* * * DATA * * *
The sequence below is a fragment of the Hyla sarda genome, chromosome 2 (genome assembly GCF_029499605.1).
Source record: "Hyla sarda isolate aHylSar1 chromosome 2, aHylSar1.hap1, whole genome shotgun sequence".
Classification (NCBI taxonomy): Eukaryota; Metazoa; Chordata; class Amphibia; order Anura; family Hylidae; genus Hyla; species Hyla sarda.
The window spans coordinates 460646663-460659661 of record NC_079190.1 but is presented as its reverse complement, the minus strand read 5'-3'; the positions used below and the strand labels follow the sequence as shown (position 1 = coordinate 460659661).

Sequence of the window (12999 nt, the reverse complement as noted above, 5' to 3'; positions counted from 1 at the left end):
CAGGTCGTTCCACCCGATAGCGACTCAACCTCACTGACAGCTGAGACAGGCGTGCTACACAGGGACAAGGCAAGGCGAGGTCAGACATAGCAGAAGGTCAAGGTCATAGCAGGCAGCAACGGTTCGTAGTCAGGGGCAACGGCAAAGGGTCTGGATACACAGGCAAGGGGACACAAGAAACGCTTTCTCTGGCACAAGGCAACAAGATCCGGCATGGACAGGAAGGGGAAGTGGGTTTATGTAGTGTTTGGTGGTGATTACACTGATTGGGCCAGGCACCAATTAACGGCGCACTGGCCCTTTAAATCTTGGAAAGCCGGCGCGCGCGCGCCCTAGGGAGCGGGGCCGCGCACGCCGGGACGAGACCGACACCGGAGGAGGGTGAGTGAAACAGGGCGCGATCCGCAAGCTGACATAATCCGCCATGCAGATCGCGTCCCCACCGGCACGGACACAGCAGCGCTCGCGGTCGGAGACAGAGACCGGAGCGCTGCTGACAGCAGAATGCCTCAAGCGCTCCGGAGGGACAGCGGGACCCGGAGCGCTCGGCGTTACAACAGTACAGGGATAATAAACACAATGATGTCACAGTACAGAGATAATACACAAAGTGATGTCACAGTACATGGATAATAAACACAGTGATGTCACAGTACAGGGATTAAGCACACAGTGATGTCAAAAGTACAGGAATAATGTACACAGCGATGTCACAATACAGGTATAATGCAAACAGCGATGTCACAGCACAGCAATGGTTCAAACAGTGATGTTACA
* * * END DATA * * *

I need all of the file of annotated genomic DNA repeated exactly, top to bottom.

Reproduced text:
The sequence below is a fragment of the Hyla sarda genome, chromosome 2 (genome assembly GCF_029499605.1).
Source record: "Hyla sarda isolate aHylSar1 chromosome 2, aHylSar1.hap1, whole genome shotgun sequence".
Classification (NCBI taxonomy): Eukaryota; Metazoa; Chordata; class Amphibia; order Anura; family Hylidae; genus Hyla; species Hyla sarda.
The window spans coordinates 460646663-460659661 of record NC_079190.1 but is presented as its reverse complement, the minus strand read 5'-3'; the positions used below and the strand labels follow the sequence as shown (position 1 = coordinate 460659661).

Sequence of the window (12999 nt, the reverse complement as noted above, 5' to 3'; positions counted from 1 at the left end):
CAGGTCGTTCCACCCGATAGCGACTCAACCTCACTGACAGCTGAGACAGGCGTGCTACACAGGGACAAGGCAAGGCGAGGTCAGACATAGCAGAAGGTCAAGGTCATAGCAGGCAGCAACGGTTCGTAGTCAGGGGCAACGGCAAAGGGTCTGGATACACAGGCAAGGGGACACAAGAAACGCTTTCTCTGGCACAAGGCAACAAGATCCGGCATGGACAGGAAGGGGAAGTGGGTTTATGTAGTGTTTGGTGGTGATTACACTGATTGGGCCAGGCACCAATTAACGGCGCACTGGCCCTTTAAATCTTGGAAAGCCGGCGCGCGCGCGCCCTAGGGAGCGGGGCCGCGCACGCCGGGACGAGACCGACACCGGAGGAGGGTGAGTGAAACAGGGCGCGATCCGCAAGCTGACATAATCCGCCATGCAGATCGCGTCCCCACCGGCACGGACACAGCAGCGCTCGCGGTCGGAGACAGAGACCGGAGCGCTGCTGACAGCAGAATGCCTCAAGCGCTCCGGAGGGACAGCGGGACCCGGAGCGCTCGGCGTTACAACAGTACAGGGATAATAAACACAATGATGTCACAGTACAGAGATAATACACAAAGTGATGTCACAGTACATGGATAATAAACACAGTGATGTCACAGTACAGGGATTAAGCACACAGTGATGTCAAAAGTACAGGAATAATGTACACAGCGATGTCACAATACAGGTATAATGCAAACAGCGATGTCACAGCACAGCAATGGTTCAAACAGTGATGTTACA